... wildly entertaining ... To read McCracken's inimitably clever sentences and follow her quirky narrative twists is to be constantly delighted ... There is so much life in McCracken's prose ... Even amidst much woe... it's a joy to unravel the mysteries of these eccentric lives ... Bowlaway, too, gives you something to think about besides your regrets. Under the guise of a playful portrait of three generations' involvement with a nascent sport in small-town New England, McCracken's novel encompasses issues of race, class, gender, and sexuality in 20th century America. Add to that the many unusual forms love takes — and death, too — and you've got a novel that scores big.
...nothing is ordinary in this story ... this is really a novel of characters, not mysteries, and Bertha is a whirlwind of personality capable of disrupting the staid patterns of Salford and drawing people into her orbit ... Indeed, the tone of Bowlaway wobbles like a knocked pin that might fall toward comedy or tragedy. There’s a wickedness to McCracken’s technique, the way she lures us in with her witty voice and oddball characters but then kicks the wind out of us ... Several of these episodes also serve as a reminder of what a masterful short story writer McCracken is ... Such is the endlessly surprising course of genealogy in this novel with compassion to spare.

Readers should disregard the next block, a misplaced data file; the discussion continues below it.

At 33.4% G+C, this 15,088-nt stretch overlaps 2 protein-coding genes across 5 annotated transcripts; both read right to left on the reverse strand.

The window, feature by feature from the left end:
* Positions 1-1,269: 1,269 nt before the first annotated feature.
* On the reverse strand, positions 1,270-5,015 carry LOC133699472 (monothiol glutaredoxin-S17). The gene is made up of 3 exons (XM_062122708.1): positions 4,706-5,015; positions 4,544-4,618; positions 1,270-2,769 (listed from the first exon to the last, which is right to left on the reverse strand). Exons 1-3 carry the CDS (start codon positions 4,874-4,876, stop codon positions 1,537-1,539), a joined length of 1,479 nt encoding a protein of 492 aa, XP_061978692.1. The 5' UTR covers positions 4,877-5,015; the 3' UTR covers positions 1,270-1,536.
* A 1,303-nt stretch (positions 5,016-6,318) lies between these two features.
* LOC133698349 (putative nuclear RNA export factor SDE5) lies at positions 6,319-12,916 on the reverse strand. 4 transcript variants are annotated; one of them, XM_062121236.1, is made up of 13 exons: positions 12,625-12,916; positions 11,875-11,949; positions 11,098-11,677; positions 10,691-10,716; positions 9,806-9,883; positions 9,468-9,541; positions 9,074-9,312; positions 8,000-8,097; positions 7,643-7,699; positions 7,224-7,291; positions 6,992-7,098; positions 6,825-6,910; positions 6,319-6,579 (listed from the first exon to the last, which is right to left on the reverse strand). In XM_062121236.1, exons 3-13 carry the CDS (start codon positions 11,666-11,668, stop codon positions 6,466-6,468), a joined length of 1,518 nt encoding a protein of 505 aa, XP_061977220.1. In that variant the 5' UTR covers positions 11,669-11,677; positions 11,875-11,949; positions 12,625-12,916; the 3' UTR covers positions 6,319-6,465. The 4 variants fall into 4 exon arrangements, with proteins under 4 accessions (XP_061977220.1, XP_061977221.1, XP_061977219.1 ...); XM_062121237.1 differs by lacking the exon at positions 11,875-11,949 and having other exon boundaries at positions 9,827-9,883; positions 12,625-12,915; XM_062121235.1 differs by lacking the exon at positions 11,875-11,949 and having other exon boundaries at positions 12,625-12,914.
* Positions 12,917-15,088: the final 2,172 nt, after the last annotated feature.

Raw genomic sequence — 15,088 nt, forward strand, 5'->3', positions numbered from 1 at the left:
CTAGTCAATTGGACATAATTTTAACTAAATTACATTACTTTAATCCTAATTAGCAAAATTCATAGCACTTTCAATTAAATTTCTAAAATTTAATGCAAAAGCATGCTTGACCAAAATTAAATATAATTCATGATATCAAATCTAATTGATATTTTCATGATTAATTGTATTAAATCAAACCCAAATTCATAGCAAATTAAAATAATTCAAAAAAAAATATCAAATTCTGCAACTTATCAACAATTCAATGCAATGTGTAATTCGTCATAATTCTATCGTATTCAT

Like a pinbody, Elizabeth McCracken steadies her constellation of characters, and readers watch as fate rolls their way, knocking them sideways, sending them flying into the gutters or skimming past them, missing them altogether ... Always, though, shining through the carefully, beautifully painted grays, is the clarity of McCracken’s humor, bright and invigorating, like flickers of sunlight. Humor illuminates her work, revealing things clearly that we might have overlooked ... McCracken refuses to distinguish between the absurdity of comedy and the absurdity of tragedy ... Bowlaway... is jumpier, twitchier [than McCracken's previous novels], a big book that veers in and out of the lives of its idiosyncratic characters, creating what McCracken calls a 'genealogy,' occasionally verging, in its bric-a-brac of historical oddball detail, on the precious. But McCracken’s ironic perspective, her humor and her deeply humane imagination never desert her ... In Bowlaway, death and love and dreams live together, squabbling, soothing, holding hands, full of resentment, affection and confusion, like members of a large, spirited, extended family.